A change in the balance of power in the Swiss government is unlikely when parliament votes for a new cabinet minister on December 4.
In all probability Ruth Dreifuss will be replaced by another Social Democrat - one of the party's official candidates.
A convention dating back to 1959 - commonly known as the "Magic Formula" - ensures that there is a representative balance in government between the country's different political and linguistic blocks.
"As far as replacing Dreifuss is concerned it will be a Social Democrat," political analyst, Hans Hirter, told swissinfo. "And when it comes to government policy, little will change."
But such inevitability of the outcome does not give the Social Democrats the right simply to appoint a minister. The party has had to go through a selection process and - insofar as it can - present a ticket that will ensure one of the official candidates is elected.
"In other countries a minister is just a minister," says Hirter. "But here in Switzerland every cabinet minister is at least one seventh of a president.
"They all have the same rights and they all have the same strength of vote."
In addition to holding a ministerial portfolio each member of government spends a year in office as president on a rotating basis.
While the structure of the cabinet may not change this year, many political pundits and politicians see the cabinet vote as a precursor to a possible power struggle after next year's parliamentary elections.
The Swiss People's Party - which according to recent opinion polls could be the single largest parliamentary party after the October ballot - is looking to accelerate its demands for an extra seat in the cabinet.
The People's Party only has one seat - something it says no longer reflects its current status as the second largest party overall.
It has also been the largest party of the right since the last election in 1998. But according to Hirter that position still needs to be confirmed next year before any realistic challenge to the makeup of the cabinet can be made.
Although the People's Party candidate stands no chance of being elected to the cabinet this time around, Hirter says the nomination of a candidate is a tactical move to show the electorate that there is only one true party of the Right.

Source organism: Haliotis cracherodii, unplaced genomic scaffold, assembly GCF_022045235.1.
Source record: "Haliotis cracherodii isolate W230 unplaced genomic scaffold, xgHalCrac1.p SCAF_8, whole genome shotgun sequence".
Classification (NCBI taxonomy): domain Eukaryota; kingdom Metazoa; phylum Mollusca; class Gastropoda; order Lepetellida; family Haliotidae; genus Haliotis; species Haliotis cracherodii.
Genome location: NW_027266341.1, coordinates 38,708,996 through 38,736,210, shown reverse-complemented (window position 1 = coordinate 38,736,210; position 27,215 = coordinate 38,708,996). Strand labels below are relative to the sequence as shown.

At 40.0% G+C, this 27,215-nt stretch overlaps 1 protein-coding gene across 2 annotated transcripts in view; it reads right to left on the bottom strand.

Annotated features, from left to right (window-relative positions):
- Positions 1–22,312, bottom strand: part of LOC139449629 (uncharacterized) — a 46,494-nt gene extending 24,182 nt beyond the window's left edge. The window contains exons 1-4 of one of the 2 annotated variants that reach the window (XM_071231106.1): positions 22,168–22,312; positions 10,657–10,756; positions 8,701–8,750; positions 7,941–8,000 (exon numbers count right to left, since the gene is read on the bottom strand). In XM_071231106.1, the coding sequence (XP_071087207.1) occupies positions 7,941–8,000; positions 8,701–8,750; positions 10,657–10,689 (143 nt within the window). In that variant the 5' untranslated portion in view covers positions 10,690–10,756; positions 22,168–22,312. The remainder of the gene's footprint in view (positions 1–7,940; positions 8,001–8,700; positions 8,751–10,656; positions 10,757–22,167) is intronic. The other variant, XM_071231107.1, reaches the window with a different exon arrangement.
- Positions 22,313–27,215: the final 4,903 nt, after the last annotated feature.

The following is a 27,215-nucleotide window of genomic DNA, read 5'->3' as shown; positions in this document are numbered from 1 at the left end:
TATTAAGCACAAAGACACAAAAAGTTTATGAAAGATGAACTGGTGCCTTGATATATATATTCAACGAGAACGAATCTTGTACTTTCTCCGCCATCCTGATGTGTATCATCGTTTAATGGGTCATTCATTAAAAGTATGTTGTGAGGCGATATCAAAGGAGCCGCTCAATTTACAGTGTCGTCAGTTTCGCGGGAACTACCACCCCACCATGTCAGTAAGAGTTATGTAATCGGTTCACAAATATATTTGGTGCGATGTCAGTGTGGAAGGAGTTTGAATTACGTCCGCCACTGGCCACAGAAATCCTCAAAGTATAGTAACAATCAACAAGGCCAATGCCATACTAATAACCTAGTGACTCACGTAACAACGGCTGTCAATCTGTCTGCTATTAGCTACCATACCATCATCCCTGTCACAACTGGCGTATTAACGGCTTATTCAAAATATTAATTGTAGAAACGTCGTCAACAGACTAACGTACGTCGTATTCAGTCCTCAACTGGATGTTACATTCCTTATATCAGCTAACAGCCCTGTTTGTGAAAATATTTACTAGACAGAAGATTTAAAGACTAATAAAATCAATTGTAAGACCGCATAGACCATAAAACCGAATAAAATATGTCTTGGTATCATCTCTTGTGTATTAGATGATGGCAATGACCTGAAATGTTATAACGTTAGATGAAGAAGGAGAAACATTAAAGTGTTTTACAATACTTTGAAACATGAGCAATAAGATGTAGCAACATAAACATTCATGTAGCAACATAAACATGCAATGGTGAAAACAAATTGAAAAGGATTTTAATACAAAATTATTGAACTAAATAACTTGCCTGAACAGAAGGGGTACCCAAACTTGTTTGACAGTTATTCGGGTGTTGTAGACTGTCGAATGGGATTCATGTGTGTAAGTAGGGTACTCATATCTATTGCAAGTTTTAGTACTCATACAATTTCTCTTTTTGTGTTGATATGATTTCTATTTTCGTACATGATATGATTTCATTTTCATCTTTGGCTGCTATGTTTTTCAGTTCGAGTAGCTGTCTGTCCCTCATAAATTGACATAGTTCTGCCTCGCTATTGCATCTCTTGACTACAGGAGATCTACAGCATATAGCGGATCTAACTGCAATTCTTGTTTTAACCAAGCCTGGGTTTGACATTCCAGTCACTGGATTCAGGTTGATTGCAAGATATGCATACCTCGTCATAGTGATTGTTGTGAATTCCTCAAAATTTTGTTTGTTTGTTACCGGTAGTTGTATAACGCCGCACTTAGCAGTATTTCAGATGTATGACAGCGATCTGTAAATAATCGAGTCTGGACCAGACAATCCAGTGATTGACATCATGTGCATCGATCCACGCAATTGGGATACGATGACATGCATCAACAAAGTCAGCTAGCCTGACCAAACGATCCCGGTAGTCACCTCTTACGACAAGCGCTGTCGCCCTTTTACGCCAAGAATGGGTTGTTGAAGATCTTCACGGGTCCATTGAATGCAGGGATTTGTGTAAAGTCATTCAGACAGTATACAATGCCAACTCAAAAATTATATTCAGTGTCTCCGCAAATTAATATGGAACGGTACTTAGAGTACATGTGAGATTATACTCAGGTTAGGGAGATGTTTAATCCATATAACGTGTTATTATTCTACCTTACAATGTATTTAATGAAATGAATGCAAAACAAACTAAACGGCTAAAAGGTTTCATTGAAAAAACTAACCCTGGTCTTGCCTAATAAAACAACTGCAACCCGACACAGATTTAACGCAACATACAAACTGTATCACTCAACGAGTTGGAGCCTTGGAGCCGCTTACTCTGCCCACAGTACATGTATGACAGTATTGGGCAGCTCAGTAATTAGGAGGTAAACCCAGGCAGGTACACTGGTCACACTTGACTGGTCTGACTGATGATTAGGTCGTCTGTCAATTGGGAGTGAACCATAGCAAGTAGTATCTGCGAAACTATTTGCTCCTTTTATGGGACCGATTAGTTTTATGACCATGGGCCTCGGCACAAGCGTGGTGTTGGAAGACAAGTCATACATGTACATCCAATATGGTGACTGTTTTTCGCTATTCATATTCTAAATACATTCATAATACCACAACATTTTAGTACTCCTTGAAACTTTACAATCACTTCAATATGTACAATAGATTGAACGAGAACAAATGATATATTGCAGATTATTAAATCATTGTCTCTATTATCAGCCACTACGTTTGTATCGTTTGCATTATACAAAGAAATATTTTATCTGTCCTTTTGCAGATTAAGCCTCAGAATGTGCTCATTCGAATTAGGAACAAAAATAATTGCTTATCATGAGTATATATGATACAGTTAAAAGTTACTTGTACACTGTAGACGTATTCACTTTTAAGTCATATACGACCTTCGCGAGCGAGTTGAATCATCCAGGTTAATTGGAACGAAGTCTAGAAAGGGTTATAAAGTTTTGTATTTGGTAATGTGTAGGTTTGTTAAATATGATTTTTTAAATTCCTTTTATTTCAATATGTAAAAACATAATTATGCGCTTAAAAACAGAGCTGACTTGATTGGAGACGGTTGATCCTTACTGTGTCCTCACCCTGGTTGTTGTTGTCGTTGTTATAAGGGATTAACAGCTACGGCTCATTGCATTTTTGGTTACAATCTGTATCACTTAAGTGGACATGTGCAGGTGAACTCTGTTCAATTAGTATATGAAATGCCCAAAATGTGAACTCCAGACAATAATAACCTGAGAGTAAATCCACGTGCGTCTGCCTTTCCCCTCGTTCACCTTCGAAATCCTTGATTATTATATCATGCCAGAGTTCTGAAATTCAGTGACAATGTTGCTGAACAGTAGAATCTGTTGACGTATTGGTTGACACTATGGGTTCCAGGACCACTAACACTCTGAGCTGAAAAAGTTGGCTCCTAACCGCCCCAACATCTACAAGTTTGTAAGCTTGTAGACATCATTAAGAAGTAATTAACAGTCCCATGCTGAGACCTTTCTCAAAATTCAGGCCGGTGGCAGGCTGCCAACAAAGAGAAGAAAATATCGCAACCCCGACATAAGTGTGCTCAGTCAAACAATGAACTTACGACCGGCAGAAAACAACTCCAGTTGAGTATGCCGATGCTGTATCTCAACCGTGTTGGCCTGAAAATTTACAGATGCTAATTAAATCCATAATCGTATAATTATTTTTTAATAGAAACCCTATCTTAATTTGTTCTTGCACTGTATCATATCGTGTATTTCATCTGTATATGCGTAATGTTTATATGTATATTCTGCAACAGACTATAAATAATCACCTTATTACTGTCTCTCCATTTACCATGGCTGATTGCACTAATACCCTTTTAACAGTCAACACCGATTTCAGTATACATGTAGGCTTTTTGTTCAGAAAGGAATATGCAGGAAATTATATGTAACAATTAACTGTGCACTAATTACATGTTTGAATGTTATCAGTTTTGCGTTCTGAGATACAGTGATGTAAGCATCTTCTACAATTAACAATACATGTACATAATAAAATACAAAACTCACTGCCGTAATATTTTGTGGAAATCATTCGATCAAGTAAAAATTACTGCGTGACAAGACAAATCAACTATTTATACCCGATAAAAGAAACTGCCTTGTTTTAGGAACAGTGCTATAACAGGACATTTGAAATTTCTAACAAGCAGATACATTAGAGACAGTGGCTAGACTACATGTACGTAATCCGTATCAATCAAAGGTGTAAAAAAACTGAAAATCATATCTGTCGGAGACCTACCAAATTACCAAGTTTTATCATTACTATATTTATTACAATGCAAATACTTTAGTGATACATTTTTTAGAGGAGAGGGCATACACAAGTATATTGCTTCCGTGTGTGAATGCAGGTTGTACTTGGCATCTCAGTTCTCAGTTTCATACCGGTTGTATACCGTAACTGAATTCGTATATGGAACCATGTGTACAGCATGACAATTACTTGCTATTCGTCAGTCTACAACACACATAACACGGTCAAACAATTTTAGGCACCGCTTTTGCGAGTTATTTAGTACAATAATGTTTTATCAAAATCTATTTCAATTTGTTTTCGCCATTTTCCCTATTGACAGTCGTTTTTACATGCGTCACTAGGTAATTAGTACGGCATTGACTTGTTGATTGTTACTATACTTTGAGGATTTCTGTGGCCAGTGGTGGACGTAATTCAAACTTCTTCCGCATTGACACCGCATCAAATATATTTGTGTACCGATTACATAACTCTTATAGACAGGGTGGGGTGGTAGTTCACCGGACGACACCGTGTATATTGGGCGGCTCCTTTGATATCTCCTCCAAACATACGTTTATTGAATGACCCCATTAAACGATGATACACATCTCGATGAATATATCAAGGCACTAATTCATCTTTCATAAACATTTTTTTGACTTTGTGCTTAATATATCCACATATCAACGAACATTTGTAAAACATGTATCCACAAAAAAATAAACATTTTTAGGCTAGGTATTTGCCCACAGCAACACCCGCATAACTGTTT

"That is a clear message the People's Party wants to get across to the electorate ahead of next year's [national] election," he says.
"Especially as the centre-right Christian Democrats and Radicals will join forces with the Social Democrats to elect one of the leftwing candidates."
The real turning point should come in December next year when the entire cabinet will have to stand for re-election - as it does every four years.
Hirter thinks both Christian Democrats and the newly elected Social Democrat could find their seats under threat. He says it will depend on how the parliamentary Radicals decide to vote. They traditionally hold the balance of power.
Even though one of their cabinet members, Kaspar Villiger, is expected to stand down next year, Hirter does not think the party will have a problem replacing him from within its own ranks.
"On the one hand they are strong enough to merit two cabinet seats," he says. "On the other hand no coalition can be formed without them.
But expect the unexpected could be the motto for any election of a new cabinet member as the vote to replace Dreifuss will be taken by a secret ballot.
There is no guarantee that either of the proposed Social Democrat candidates will result in being the parliamentary choice.
The election of Dreifuss in 1993 bears testament to that. She was not her party's first choice, and did not become the official candidate for a cabinet seat until parliament had first turned down the number one contender and then seen the winner of the vote, Francis Matthey, stand down in favour of a French-speaking woman.
Micheline Calmy-Rey may be the frontrunner, but Ruth Lüthi cannot be discounted and anyone else could launch a challenge on the day. Hirter says we must not forget the importance of the vote being a free one.
"Someone may throw their hat into the ring and do unexpectedly well," he says. "And those voting may decide to switch their allegiances.
"It is especially hard to predict who is going to win - but that is what makes politics interesting."
swissinfo, Jonathan Summerton
The Social Democratic Party has nominated two official candidates to contest the vacant cabinet seat.
The magic formula guarantees a political and linguistic balance in the government.
Under the magic formula outgoing Social Democrat, Ruth Dreifuss should be replaced by a politician from the same party.
The vote is a free one conducted by a secret ballot of all members of parliament.
The new cabinet minister will have to secure at least half the available votes plus one.